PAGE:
March 8, 2013

Baxter Academy's top exec ousted by board

Mismanagement of the charter school is cited, but John Jaques says it’s a power play by a large donor

By Noel K. Gallagher
Staff Writer

PORTLAND – The founder and executive director of Portland's first charter school was fired Thursday for what the board of the Baxter Academy for Technology and Science called "a pattern of mismanagement."

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John Jaques, founder of the Baxter Academy for Technology and Science, has been removed as executive director of the fledgling charter school by the school's board of directors. Photographed on Thursday, March 7, 2013.

Gregory Rec/Staff Photographer

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But John Jaques said he was fired because the father of a member of the school's advisory board promised to donate as much as $250,000 if Jaques was no longer in charge.

He denied any financial mismanagement and sharply criticized the board of directors for saying he misled it about the availability of a $500,000 line of credit that was critical to the school's financial stability.

"It's obviously extremely troubling for them to be smearing me," Jaques said. "I did not mislead the charter commission. No one was being misled."

Baxter Academy has been approved by the Maine Charter School Commission to open this fall, under a state law passed in 2011. The law caps the number at 10 schools in 10 years. Two have opened.

As of the March 1 deadline for applications to Baxter Academy, about 160 students were interested, said Jana Lapoint, the commission's chairwoman. The school needs about 150 students to open.

Jaques, who has been the public face of the school, was not surprised by his firing. In recent weeks, attorneys for the board and Jaques were negotiating a deal for him to leave.

In an interview a few hours before he was fired, he questioned whether Baxter would be able to open without him.

"I don't see how it could happen, if the public knew the whole story. If the parents understood, they wouldn't choose (Baxter,)" Jaques said. "I couldn't live with myself if people weren't aware that this school is not the school they thought it was when they signed that letter of intent."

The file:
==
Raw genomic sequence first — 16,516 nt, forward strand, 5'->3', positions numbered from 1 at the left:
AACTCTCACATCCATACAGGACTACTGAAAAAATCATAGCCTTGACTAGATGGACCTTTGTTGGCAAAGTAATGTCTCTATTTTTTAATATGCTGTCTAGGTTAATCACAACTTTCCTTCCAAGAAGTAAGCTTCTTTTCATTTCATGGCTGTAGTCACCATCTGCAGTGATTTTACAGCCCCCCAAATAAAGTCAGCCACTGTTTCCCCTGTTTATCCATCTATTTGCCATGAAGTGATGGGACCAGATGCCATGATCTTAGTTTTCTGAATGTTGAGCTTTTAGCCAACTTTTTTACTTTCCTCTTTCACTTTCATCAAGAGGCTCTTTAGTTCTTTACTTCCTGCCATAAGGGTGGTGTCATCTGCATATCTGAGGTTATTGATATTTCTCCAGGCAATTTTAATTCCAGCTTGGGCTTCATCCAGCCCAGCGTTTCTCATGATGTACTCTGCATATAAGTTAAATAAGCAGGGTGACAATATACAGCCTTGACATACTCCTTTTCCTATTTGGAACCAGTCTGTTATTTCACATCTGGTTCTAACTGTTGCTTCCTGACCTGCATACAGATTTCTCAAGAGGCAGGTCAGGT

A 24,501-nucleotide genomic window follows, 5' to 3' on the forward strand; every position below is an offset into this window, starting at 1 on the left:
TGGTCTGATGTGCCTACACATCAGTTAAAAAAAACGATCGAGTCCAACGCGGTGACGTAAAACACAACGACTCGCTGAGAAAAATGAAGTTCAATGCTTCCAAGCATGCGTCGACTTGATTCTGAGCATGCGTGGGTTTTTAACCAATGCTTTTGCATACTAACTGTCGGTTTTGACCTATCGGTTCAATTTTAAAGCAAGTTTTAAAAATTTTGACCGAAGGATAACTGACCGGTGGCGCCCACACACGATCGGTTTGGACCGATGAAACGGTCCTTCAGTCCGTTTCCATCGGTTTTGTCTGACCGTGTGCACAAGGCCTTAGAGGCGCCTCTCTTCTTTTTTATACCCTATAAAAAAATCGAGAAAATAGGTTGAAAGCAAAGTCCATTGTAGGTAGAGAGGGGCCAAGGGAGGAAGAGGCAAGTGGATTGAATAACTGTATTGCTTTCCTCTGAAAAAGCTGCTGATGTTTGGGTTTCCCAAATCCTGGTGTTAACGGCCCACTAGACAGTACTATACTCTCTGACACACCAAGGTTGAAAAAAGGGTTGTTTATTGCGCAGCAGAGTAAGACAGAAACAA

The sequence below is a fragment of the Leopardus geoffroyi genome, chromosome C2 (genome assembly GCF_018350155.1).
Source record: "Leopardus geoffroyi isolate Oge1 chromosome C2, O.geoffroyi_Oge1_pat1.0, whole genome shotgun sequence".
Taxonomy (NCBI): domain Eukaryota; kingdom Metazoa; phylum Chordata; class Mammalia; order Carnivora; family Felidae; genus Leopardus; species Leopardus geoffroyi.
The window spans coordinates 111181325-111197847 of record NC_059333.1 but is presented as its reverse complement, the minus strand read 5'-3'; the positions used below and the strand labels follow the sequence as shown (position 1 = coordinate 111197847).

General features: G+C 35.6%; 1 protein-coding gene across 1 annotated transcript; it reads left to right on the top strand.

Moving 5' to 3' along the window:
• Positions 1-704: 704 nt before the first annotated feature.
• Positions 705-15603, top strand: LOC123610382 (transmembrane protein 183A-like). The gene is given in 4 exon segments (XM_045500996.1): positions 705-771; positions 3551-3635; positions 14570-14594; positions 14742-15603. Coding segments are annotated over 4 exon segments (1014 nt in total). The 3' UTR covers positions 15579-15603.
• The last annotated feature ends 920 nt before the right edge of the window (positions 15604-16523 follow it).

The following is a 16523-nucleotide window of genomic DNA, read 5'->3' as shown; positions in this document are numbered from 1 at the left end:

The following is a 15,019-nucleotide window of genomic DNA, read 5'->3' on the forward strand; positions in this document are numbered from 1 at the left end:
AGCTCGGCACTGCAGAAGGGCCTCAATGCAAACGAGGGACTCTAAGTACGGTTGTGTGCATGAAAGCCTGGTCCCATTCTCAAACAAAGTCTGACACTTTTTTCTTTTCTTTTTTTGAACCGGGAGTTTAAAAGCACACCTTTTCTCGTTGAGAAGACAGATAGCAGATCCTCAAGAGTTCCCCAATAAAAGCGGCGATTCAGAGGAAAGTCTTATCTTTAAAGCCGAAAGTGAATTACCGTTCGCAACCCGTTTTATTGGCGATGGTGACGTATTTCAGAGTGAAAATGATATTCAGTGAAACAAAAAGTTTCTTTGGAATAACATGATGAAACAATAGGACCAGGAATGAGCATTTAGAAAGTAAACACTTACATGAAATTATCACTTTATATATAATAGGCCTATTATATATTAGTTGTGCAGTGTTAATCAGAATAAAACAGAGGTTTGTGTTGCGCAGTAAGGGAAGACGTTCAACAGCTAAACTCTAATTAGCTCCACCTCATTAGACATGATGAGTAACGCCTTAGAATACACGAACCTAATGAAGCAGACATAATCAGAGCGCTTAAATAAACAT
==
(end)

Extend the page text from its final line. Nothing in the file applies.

Jaques, who earned $64,000 a year as the sole paid employee of the school, said he wanted compensation for his intellectual property in creating the school.

He would not say how much he wanted the board to pay, but said he still hoped to "right this ship" and stay on as executive director.

When asked what would happen if he left, he said: "I hope the school is not a school of choice for very many people."

A few hours later, after he directed his attorney to end negotiations and after the Portland Press Herald contacted the state commission and Baxter Academy's board for comment, Jaques was fired in a three-sentence email.

Within an hour, the board emailed parents and issued a news release announcing the $250,000 donation and saying it will hire a new executive director.

Dan Amory, an attorney at Drummond Woodsum in Portland, confirmed Thursday that he told the board that he would not give Baxter Academy any more money if Jaques remained as director.

Amory and his family foundation, the Jebediah Foundation, have already donated a total of $40,000 to the school.

The new donation will comprise $50,000 from him and his wife, $100,000 from the foundation and another $100,000 to match funds raised by the school.

He said he had worked with Jaques, helping him with fundraising, and "really seen the guy in operation."

"And by the last part of (last) year, heading into late fall, I had lost confidence in him as a leader of Baxter," Amory said, declining to elaborate.

Jaques said he thinks the reason is more personal, noting that he questioned the role of Amory's son, Jon Amory, who serves on the school's advisory board and has run an after-school robotics class at the school building on York Street.

(Continued on page 2)

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